Porcine reproductive and respiratory syndrome virus (PRRSV) is endemic in most pig producing countries worldwide and causes enormous economic losses to the pork industry. Infectious clones for PRRSV have been constructed, and so far at least 14 different infectious clones are available representing both genotypes I and II. Two strategies have been taken for progeny reconstitution: RNA transfection and DNA transfection. Mutations, insertions, deletions, and replacements of the viral genome have been employed to study the structure function relationship, foreign gene expression, functional complementation, and virulence determinants. Essential regions and non-essential regions for viral replication have been identified in both the coding regions and non-encoding regions. Foreign sequences have successfully been inserted into the nsp2 and N regions and in the space between ORF1b and ORF2a. Chimeras between member viruses in the family Arteriviridae have also been constructed and utilized to study cell tropism and functional complementation. This review discusses the advances and utilization of PRRSV reverse genetics and its potential for future research.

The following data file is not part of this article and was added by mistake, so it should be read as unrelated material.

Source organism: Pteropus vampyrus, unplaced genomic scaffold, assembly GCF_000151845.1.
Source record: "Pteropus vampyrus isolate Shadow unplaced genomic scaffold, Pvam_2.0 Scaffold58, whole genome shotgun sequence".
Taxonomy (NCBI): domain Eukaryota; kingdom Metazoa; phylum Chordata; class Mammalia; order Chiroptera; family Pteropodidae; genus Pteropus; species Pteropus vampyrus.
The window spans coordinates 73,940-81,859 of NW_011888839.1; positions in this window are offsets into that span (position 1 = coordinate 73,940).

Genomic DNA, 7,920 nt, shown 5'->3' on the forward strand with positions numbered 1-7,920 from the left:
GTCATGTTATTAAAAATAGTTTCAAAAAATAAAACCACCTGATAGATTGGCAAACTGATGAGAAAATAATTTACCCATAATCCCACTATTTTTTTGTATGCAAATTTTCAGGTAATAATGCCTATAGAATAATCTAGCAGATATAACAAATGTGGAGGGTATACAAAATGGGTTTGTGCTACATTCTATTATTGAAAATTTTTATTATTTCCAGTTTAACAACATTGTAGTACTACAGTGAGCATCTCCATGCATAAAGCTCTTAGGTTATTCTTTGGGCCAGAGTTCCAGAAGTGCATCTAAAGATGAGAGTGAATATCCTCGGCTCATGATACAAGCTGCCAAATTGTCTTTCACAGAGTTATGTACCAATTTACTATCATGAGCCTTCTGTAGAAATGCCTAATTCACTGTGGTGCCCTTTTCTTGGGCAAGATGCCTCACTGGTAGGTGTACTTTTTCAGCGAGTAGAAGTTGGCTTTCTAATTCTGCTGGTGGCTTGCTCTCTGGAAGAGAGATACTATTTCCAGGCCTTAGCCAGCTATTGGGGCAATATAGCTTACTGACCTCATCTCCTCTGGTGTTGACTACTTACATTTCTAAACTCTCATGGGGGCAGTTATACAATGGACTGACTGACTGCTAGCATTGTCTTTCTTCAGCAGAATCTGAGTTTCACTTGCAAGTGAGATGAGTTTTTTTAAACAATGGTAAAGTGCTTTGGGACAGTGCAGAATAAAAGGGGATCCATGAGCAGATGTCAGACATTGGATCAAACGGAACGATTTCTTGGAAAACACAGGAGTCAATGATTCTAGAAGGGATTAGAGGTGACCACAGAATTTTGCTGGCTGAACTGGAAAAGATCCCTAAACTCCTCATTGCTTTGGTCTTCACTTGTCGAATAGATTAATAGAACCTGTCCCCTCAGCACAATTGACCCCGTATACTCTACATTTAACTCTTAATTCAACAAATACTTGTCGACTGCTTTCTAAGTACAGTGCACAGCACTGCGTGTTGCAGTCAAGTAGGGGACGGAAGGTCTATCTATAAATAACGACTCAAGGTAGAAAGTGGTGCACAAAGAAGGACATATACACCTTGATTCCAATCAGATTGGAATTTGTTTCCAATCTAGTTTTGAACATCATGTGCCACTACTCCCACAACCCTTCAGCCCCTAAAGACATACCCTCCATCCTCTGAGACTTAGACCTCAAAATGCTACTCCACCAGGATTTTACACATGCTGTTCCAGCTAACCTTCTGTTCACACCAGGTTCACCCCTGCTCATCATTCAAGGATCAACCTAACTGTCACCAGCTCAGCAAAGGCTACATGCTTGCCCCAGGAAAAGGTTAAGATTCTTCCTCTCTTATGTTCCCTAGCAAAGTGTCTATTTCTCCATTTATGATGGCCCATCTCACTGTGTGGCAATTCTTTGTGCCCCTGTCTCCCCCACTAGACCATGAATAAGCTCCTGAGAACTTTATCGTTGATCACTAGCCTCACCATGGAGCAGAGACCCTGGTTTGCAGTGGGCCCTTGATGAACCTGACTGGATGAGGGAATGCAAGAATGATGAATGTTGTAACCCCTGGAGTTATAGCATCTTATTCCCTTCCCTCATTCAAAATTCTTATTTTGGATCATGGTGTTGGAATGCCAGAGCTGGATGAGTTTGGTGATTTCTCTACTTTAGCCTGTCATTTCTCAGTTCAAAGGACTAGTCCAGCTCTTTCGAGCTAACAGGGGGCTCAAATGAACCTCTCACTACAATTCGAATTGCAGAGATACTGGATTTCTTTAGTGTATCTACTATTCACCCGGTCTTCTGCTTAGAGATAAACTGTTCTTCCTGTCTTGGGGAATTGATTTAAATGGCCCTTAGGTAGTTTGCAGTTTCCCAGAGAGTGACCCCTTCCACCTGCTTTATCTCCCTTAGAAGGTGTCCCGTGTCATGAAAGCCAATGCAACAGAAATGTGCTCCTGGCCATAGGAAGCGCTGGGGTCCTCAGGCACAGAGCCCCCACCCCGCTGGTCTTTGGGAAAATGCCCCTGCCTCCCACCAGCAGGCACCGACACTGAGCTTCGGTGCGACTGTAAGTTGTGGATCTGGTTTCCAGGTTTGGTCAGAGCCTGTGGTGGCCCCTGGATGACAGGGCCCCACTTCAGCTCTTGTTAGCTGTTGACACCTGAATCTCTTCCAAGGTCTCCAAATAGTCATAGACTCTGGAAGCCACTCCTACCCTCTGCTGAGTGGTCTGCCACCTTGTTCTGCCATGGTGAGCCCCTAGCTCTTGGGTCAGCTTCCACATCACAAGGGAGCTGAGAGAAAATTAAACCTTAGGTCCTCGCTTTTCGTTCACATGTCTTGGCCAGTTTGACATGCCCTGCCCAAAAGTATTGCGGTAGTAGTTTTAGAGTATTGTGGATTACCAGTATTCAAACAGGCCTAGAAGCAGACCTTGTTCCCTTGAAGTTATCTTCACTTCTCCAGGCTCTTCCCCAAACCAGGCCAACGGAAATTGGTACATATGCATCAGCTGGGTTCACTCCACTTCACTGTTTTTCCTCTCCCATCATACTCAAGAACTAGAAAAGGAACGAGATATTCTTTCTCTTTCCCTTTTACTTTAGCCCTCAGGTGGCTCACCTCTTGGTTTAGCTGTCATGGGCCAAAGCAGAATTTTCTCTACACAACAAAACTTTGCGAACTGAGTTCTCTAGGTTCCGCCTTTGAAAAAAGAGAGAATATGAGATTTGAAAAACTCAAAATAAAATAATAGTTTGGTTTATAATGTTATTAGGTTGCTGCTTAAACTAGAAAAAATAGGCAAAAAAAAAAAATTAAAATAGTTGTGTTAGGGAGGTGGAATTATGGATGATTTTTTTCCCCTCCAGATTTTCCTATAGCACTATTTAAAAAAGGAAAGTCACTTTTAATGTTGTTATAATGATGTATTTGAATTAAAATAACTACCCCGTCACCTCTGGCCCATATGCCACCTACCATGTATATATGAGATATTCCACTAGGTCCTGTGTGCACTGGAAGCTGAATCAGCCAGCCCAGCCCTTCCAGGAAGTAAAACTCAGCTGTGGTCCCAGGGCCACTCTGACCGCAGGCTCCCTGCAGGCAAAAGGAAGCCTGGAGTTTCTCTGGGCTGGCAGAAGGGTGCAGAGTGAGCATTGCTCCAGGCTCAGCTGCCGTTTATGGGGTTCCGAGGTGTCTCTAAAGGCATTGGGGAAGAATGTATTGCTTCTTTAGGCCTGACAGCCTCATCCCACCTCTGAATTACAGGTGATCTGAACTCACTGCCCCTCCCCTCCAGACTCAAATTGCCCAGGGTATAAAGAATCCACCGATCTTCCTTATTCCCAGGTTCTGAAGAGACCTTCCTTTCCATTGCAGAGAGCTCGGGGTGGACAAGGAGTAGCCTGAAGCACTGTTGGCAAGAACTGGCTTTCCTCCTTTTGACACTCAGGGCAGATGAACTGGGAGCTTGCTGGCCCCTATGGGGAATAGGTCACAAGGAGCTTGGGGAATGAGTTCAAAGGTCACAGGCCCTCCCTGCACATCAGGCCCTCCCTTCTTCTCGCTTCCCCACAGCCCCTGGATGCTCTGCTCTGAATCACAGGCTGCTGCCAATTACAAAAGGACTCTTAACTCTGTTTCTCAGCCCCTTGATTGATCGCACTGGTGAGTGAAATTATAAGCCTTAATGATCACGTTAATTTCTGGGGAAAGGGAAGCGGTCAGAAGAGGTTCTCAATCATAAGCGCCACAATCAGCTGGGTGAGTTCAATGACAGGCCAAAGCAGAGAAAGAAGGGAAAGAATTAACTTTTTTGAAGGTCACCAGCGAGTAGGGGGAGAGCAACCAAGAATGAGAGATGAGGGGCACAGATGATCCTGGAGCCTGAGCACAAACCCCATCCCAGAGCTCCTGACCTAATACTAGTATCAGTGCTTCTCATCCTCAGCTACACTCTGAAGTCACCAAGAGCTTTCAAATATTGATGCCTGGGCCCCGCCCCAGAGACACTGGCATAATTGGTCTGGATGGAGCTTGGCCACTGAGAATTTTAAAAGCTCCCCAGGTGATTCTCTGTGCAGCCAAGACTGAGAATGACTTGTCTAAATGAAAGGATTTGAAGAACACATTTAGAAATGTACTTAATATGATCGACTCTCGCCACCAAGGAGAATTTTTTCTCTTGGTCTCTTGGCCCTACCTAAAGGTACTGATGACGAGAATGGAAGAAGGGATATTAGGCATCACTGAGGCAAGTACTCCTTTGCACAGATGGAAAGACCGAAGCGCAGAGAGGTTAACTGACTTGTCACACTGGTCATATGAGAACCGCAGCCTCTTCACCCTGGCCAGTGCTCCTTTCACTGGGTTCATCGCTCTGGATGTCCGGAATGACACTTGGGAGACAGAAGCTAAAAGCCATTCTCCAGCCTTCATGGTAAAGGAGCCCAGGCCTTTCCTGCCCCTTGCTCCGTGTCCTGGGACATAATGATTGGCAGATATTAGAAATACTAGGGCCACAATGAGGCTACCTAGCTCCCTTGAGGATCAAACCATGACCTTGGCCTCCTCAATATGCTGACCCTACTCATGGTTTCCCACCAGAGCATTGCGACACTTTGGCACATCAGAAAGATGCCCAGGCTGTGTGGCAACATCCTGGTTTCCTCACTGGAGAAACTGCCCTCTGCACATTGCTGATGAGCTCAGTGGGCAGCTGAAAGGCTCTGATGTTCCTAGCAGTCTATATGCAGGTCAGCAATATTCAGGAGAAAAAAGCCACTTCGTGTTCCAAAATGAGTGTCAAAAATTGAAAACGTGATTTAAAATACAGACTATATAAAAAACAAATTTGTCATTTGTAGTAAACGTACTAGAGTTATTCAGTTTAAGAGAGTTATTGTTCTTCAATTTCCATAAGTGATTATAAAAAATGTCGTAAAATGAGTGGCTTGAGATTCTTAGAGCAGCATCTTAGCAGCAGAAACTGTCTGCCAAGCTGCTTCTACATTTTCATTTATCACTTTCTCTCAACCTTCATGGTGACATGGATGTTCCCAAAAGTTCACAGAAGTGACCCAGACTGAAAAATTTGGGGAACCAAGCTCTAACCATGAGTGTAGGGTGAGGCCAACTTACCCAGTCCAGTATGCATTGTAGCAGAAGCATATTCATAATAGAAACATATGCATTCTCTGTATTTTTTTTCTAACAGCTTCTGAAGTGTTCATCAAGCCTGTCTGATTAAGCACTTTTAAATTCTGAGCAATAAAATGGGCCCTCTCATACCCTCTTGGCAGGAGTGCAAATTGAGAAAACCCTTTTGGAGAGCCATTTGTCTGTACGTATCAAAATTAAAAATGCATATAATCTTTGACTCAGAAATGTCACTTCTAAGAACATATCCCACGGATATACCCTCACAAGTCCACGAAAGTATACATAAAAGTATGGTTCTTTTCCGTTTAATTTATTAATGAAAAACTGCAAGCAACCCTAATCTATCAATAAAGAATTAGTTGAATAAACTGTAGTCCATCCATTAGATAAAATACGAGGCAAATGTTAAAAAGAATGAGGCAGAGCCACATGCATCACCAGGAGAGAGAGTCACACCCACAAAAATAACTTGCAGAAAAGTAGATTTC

- Genetic manipulation
- Infectious clones
- Porcine reproductive and respiratory syndrome
- Reverse genetics
ASJC Scopus subject areas